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Latest Streptococcal pharyngitis Stories

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2010-05-12 12:45:37

An international team led by a University of Cincinnati (UC) researcher has shown how a bacterial community evolves to survive hostile host defenses in the body. The team, led by Malak Kotb, PhD, chair of UC's of molecular genetics, biochemistry and microbiology department, analyzed the evolution over time of the community structure of Group A streptococcus (also known as GAS or Strep A), a bacterium often found in the throat or on the skin. It can cause many human diseases, ranging from...

2010-04-09 12:12:32

PANDAS is an abbreviation for Pediatric Autoimmune Neuropsychiatric Disorders Associated with Streptococcal infections. This diagnosis was created when clinicians observed that following streptococcal infections, which include strep throat, scarlet fever, and impetigo, children developed tics and symptoms of obsessive-compulsive disorder (OCD). In a new longitudinal study appearing in Biological Psychiatry, published by Elsevier, researchers identified new infections in children and...

2009-10-01 09:59:21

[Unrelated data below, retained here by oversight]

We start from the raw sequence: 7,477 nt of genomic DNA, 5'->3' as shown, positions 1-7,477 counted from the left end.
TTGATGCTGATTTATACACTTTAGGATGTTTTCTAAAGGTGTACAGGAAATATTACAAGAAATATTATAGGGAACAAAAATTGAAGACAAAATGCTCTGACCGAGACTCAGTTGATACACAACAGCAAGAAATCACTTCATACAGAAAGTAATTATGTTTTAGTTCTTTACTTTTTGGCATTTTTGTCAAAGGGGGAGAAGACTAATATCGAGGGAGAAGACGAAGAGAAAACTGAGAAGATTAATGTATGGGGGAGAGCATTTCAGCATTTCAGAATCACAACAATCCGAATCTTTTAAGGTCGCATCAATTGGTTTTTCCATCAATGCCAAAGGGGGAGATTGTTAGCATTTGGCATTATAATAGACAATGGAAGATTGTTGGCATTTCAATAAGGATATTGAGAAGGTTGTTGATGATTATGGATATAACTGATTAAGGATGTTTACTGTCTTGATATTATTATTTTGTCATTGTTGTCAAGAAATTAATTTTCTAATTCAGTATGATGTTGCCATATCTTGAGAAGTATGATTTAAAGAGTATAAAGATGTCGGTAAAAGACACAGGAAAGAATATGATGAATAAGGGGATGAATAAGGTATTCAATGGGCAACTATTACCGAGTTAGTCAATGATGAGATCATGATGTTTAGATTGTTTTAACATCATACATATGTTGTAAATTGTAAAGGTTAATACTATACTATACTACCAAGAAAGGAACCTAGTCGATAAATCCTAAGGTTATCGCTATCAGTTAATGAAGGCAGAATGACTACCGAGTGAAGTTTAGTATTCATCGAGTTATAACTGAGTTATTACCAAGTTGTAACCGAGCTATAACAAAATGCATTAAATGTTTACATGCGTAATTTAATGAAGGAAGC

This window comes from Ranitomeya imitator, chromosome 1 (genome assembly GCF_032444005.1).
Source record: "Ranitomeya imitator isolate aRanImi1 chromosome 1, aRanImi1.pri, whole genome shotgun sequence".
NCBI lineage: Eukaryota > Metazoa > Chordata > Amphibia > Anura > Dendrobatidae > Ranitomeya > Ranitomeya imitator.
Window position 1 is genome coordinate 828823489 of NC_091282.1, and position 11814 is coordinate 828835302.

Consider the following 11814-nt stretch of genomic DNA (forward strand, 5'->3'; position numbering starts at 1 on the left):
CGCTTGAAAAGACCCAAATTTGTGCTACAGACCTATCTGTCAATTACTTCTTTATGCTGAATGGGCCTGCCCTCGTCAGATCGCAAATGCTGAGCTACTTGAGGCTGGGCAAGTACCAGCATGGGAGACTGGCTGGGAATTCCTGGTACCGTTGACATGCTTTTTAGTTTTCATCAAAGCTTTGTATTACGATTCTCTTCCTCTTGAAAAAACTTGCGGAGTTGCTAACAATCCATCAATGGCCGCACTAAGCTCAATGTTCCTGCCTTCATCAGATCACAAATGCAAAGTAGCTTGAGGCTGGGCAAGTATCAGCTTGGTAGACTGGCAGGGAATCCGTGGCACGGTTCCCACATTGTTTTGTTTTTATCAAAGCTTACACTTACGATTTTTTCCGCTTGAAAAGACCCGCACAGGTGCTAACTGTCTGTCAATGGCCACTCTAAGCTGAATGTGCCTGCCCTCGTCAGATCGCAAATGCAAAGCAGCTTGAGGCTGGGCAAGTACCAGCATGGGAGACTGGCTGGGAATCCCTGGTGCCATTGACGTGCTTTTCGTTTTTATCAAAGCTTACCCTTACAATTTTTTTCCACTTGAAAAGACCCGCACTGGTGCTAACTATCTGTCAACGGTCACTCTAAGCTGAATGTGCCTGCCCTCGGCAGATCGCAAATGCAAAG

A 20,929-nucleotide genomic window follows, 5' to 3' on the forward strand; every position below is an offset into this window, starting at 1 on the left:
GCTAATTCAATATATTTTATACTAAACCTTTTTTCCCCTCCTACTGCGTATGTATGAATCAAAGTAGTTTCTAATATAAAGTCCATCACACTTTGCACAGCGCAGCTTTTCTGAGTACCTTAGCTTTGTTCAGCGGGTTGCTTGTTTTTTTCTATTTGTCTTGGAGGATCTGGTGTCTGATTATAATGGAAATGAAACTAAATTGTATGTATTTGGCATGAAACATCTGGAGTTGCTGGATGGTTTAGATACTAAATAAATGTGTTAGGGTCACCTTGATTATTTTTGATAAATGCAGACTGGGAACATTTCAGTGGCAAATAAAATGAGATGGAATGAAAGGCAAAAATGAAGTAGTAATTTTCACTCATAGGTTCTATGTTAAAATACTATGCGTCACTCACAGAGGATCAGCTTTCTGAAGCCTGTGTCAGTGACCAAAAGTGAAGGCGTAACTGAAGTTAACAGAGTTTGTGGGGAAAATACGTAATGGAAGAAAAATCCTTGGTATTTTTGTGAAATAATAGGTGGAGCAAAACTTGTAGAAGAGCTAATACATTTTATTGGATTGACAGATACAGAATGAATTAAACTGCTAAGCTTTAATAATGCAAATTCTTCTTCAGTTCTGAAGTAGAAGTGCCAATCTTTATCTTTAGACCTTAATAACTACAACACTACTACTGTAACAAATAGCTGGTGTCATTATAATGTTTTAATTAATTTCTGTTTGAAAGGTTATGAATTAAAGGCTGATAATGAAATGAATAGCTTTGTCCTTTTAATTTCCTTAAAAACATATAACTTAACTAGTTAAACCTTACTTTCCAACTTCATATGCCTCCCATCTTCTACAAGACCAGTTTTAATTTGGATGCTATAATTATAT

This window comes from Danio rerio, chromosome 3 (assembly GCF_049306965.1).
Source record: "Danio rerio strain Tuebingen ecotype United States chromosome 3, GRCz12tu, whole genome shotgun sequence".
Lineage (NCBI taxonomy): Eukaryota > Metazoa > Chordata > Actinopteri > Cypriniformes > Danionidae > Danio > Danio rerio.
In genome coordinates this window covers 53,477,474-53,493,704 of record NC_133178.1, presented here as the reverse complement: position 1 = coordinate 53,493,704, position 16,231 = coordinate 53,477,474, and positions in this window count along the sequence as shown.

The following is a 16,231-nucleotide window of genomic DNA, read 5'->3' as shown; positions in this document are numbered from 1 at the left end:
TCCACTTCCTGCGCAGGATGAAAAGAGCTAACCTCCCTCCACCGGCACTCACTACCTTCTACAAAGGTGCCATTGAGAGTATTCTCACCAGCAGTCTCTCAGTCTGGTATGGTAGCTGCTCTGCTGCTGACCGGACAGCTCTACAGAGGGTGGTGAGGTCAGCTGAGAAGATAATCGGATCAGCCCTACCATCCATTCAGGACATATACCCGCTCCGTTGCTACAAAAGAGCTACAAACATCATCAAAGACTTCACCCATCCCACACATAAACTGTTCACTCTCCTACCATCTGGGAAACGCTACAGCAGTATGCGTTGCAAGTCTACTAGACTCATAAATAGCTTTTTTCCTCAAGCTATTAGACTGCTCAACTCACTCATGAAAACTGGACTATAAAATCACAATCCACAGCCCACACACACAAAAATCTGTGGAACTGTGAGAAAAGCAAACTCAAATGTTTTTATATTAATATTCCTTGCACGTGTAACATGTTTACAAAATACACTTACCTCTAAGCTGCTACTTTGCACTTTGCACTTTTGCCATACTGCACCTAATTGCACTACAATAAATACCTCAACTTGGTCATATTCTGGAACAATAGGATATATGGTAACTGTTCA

New research shows that streptococcal infection does not appear to cause or trigger Tourette syndrome or obsessive-compulsive disorder (OCD). The research is published in the September 30, 2009, online issue of Neurology®, the medical journal of the American Academy of Neurology. "These results do not confirm other, smaller studies done in the US, which found an association between strep infection and these brain disorders," said study author Anette Schrag, MD, of the...

2009-08-18 17:37:47

British and European researchers say Wolfgang Amadeus Mozart likely died from a strep throat epidemic that appeared to have occurred in Vienna in 1791. Many theories, including mercury poisoning, syphilis, trichinosis and other conditions, have been suggested over the years as the cause of Mozart's death but an epidemiological analysis published in the Aug. 18 issue of The Annals of Internal Medicine says the young composer was likely a victim of an epidemic streptococcal infection, The New...

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2009-08-18 15:20:00

A new Dutch study finds that complications of strep throat may have been behind the sudden death at age 35 of Wolfgang Amadeus Mozart in 1791. Various theories for Mozart's cause of death have surfaced over the years since his sudden passing at the age of 35, including suspicions he was intentionally poisoned or had suffered from rheumatic fever or trichinosis, a parasitic disease caused by eating undercooked pork. His death certificate recorded hitziges Frieselfieber, or "heated miliary...

2009-08-11 16:17:23

A new study by researchers at Columbia University Mailman School of Public Health's Center for Infection and Immunity indicates that pediatric obsessive-compulsive disorder (OCD), Tourette syndrome and/or tic disorder may develop from an inappropriate immune response to the bacteria causing common throat infections. The mouse model findings, published online by Nature Publishing Group in this week's Molecular Psychiatry, support the view that this condition is a distinct disorder, and...